Getting Started with Second Life
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This article represents a summary of your comments from the Pre-Second Life Tour survey. Thank you for your honest feedback. This summary also includes some suggestions for ways to approach getting started in Second Life.
Here's a summary of your familiarity with Second Life based on survey responses. Most of you have had your avatar six months or less. None of you have attended more than 3 informal or formal meetings in Second Life. So far, your experience with Second Life has been basically to create an avatar, give it a name, and limited exploring in world. Almost everyone responded that you are using Second Life for primarily professional reasons.
Many colleges, corporations, and government agencies (i.e., NASA and NOAA) are offering conferences, museum-like exhibits, and 3-dimensional visualization experiences in Second Life. Here’s an example of a college-level integration of Second Life (SL) into science education. A collaboration between Adrienne Gauthier (“Ourania Fizgig” in SL and Real Life (RL) instructional designer and technologist) and Christopher Impey (“Cosmo Priestman” in SL and RL astronomy professor) that shows how SL can be used as a way for students to apply astronomy course content and concepts to a creative collaborative group project. Both Gauthier and Impey are based at the Steward Observatory of the University of Arizona.
Second Life locations of interest and basic building concepts and skills were introduced to students in a course called “Exploring Life in the Universe.” Early on in the course students were shown exemplary building structures in the SciLands SL area, in which all of the land activities are focused on science education. I encourage you to read the full article about this project on the web.
Three findings from this project are relevant to NASA DLN staff as you are considering how you might use SL to enhance your educator professional development offerings. First, this project is a good example of the kind of planning, technical support, motivation, and guidance that are needed to engage students and teachers in Second Life. Second, this project shows what kinds of objects, scripting, functionality post secondary students with no required programming experience were able to within a semester. Third, Gauthier and Impey report that students were excited to be able to express themselves through creative and meaningful use of Second Life.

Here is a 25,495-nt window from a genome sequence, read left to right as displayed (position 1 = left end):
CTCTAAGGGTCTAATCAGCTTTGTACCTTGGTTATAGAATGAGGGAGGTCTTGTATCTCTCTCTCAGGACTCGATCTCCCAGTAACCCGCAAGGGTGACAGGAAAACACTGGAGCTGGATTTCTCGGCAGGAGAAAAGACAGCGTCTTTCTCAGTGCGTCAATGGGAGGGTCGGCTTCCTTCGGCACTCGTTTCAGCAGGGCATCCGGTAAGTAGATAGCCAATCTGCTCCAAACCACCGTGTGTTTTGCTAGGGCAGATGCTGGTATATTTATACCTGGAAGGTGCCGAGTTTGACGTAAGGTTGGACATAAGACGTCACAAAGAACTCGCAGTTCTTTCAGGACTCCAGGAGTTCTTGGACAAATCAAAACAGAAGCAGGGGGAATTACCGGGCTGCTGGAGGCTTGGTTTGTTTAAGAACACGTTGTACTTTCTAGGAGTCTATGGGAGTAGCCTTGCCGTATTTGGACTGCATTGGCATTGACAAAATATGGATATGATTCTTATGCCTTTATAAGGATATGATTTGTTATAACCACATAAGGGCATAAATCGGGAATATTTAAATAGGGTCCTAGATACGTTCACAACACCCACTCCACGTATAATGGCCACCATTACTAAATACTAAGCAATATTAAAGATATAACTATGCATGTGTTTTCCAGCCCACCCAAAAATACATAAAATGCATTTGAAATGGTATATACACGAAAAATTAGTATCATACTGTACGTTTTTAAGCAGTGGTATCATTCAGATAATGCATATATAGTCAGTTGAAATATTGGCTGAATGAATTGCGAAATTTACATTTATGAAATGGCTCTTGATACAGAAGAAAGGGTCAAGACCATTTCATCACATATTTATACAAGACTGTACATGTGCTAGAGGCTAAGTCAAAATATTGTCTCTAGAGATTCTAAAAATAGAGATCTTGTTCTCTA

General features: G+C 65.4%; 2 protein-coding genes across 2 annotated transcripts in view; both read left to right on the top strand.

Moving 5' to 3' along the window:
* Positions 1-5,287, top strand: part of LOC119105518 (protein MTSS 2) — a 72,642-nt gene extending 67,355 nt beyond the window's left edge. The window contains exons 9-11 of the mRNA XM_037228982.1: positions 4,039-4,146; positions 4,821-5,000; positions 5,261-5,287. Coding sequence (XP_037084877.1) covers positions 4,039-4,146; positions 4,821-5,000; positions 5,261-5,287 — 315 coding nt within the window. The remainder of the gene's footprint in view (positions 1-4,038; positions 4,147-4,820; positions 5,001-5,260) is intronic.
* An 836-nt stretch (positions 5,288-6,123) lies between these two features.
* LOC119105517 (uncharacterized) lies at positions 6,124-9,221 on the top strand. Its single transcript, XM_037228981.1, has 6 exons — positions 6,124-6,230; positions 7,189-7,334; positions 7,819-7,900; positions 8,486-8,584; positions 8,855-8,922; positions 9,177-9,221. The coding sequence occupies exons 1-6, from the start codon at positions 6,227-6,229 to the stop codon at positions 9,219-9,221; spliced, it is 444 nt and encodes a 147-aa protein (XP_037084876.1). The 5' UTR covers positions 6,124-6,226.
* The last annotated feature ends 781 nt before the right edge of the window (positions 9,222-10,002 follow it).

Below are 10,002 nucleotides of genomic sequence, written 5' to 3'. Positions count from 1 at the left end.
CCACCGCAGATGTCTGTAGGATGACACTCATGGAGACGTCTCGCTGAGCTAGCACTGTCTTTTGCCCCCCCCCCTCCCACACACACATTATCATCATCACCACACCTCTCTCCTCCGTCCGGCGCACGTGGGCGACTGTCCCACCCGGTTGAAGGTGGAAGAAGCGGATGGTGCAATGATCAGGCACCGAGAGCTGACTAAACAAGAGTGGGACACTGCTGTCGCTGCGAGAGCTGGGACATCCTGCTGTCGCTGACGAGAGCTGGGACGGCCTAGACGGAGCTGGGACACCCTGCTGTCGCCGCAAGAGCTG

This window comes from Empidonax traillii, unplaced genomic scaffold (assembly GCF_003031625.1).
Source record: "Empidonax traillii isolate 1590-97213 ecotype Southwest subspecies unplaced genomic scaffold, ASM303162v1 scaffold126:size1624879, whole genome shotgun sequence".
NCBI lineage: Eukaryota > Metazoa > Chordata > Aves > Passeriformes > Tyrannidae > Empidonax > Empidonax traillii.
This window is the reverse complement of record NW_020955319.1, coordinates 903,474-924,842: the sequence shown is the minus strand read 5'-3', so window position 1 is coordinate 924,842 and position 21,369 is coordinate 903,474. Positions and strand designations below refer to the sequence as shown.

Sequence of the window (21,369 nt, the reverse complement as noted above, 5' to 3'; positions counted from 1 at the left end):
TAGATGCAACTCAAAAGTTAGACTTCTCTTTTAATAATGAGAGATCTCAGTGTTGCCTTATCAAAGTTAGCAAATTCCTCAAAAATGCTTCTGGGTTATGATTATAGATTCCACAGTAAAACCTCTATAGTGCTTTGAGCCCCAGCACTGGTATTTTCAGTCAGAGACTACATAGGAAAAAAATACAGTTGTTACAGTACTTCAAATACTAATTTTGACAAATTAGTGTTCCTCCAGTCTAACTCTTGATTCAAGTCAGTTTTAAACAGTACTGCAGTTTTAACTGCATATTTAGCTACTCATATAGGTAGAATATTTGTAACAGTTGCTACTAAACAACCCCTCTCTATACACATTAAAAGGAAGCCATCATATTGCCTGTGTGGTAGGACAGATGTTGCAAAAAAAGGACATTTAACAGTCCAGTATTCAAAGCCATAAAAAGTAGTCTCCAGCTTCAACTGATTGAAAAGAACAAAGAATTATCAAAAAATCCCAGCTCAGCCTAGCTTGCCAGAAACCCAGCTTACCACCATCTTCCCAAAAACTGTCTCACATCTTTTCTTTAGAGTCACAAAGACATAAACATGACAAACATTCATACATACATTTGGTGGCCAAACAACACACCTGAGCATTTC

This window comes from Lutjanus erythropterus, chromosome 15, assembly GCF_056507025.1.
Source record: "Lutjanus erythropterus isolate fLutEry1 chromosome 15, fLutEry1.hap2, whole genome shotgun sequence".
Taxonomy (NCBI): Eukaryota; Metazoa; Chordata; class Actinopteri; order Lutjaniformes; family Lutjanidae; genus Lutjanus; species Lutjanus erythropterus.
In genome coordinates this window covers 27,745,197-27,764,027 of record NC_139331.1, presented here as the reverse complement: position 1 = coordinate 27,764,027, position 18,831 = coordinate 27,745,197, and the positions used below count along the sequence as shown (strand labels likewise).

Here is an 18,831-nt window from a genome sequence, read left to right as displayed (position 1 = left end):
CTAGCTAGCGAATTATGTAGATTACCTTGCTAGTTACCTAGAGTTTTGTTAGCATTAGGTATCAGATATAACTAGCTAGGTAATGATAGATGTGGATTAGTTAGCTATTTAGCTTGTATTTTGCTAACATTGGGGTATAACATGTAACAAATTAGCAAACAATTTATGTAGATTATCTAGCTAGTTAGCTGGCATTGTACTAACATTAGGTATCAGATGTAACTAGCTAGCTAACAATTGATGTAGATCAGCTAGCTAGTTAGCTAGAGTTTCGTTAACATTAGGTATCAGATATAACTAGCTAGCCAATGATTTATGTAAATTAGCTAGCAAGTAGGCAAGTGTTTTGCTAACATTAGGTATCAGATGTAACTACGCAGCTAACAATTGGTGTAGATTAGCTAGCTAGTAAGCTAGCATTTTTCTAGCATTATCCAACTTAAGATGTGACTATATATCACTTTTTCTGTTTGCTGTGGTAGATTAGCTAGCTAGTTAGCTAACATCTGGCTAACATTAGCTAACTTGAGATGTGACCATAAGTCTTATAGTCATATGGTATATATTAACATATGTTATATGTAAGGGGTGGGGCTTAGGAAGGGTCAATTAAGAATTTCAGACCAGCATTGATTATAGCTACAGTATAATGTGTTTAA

A few of the Second Life locations and/or events that members of the DLN group recommended are the Lunar Reconnaissance Orbiter and the Mars dust storm that included opportunities to control the virtual rovers.
When asked how you think use of Second Life could improve your professional development offerings for educators, most of your comments can be summarized in these responses:
At this time…
. I haven’t seen exemplary PD opportunities offered in Second Life; I don’t really find it a viable format for me.
. Not sure because I have not experienced a meeting or presentation so I don’t know how I would feel about their effectiveness.
. I do see a need for understanding another digital tool used by today’s generation.
. SL provides a way to meet others to discuss the topics and to become more comfortable with Avatars I just wonder about effective moderation of given topic.
. To increase my understanding of how this social networking technology can be used to reach students
. It could help me find other alternatives for professional development opportunities with more of a technology focus.
. I can see how SL can allow me to attend training events without my leaving my office and learn about a variety of aspects of NASA research.
In terms of perceptions of the greatest challenge to offering professional development activities for educators within Second Life here are some of your comments.
. Time required to get started; technical issues and level of interest in program.
. Training on how to navigate the world of Second Life-- having to cross the technology/generational barrier, and encountering resistance to new technology.
. I think you’ll come across older folks who have difficulty understanding the mov’t of avatar in the environment, who won’t really care what their avatar looks like, etc.
. Furthermore, since you have to be >18 to use Second Life, most K-12 teachers won’t seen an advantage to knowing how to use when their students are unable to access it.
. Staffing the tech support. We are already at our max preparing and delivering the content via webcast/ videoconference and receiving questions during the event that another venue adds another level of support required. Second would be universal access with school districts.
. Finding people who actually use Second Life.
. The technology is not as seamless to people we are reaching as we might seem it is.
. Lack of understanding amongst the receivers.
. Training myself to do it effectively as well as the comfort level of the participants within SL.
. Other than “looking cool”, I’m not certain that being an avatar adds anything at all to professional development. Is all this fantasy world stuff necessary to have a virtual meeting?
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|Last update (20 Apr 2012)